Conservatives really are the barbarians at the gate

Tom Espiner writes for ZDNet: The Home Office has said it is considering enlisting IT companies to test the security of its ID cards, but still refuses to meet a researcher who claims to have created a fake that would bypass security procedures. Last week, RFID security expert Adam Laurie said he had found a way to hack into the chips on the ID card, and that a series of offers to demonstrate the crack had been rebuffed by the Home Office. On Friday, the Home Office said that while it will not accept such submissions from individuals, it is considering how the security industry could contribute to tightening ID card protections. “The Home Office is considering ways to engage with the industry to show that we have a ‘gold standard’ card which cannot be changed, modified or cloned,” the spokesperson told ZDNet UK. However, Laurie said his demonstration shows […]

Tech industry could get crack at ID card security

David Moss writes in The Register about Identity and Passport Service’s proposed use of biometrics. After 6 fact-filled pages, he concludes: One thing is clear, though, and that is that biometrics cannot deliver. Identification is not feasible. Verification is laughably unreliable. And the flat earther David Blunkett is wrong. So is Tony Blair when he says that “biometrics give us the chance to have secure identity”. And so is Gordon Brown when he says that biometrics “will make it possible to securely link an individual to a unique identity”. The scale of the institutional fantasy which constitutes the NIS is grotesque. Biometrics cannot underpin the NIS and so, by IPS’s logic, the NIS cannot underpin the “interactions and transactions between individuals, public services and businesses”. Safeguarding Identity is a false prospectus – no properly managed stock exchange would allow its shares to be listed. The NIS is guaranteed to fail. […]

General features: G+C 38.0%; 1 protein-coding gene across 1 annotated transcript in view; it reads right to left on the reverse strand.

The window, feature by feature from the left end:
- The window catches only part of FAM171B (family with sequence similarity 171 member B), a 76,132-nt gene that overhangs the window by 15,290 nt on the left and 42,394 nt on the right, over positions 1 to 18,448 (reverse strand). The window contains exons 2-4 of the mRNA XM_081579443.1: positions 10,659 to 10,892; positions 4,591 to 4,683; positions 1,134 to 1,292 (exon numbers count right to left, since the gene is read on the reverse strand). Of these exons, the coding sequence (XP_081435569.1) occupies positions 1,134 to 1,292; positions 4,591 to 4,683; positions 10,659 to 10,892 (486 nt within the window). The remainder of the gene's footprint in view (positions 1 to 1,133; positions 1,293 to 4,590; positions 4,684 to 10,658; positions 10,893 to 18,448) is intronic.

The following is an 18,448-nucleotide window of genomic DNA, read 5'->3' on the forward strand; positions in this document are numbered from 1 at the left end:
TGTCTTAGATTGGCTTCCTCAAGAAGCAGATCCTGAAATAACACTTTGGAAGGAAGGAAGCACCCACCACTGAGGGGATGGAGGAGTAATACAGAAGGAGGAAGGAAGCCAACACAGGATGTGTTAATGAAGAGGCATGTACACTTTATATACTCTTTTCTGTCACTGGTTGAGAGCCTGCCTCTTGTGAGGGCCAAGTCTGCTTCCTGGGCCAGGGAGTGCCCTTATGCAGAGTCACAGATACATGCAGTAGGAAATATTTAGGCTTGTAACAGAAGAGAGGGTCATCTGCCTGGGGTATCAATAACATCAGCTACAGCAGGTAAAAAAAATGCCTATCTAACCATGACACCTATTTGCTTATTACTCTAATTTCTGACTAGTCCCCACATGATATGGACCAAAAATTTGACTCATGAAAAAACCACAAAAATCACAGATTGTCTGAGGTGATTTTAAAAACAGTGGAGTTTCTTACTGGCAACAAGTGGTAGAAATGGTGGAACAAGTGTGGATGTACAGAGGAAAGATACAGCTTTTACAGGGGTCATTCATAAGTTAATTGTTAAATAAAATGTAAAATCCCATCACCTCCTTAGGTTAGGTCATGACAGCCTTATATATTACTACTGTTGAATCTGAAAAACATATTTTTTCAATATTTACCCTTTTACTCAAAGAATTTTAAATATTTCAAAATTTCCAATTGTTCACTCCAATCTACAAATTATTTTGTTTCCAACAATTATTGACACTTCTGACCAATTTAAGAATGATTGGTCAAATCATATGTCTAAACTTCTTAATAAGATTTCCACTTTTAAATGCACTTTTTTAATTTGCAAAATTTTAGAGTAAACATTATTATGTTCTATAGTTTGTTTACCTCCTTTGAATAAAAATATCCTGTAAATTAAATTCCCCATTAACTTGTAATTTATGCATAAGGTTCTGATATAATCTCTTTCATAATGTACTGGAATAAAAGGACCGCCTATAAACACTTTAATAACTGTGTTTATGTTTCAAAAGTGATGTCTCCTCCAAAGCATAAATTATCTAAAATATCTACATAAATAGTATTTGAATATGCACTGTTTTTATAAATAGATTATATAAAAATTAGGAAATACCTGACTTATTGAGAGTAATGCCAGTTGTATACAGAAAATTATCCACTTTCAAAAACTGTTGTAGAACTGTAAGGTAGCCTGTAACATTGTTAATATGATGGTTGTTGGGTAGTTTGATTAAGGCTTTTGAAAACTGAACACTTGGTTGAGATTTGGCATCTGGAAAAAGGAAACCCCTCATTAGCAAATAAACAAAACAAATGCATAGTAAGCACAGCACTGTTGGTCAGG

Collar the lot of us! The biometric delusion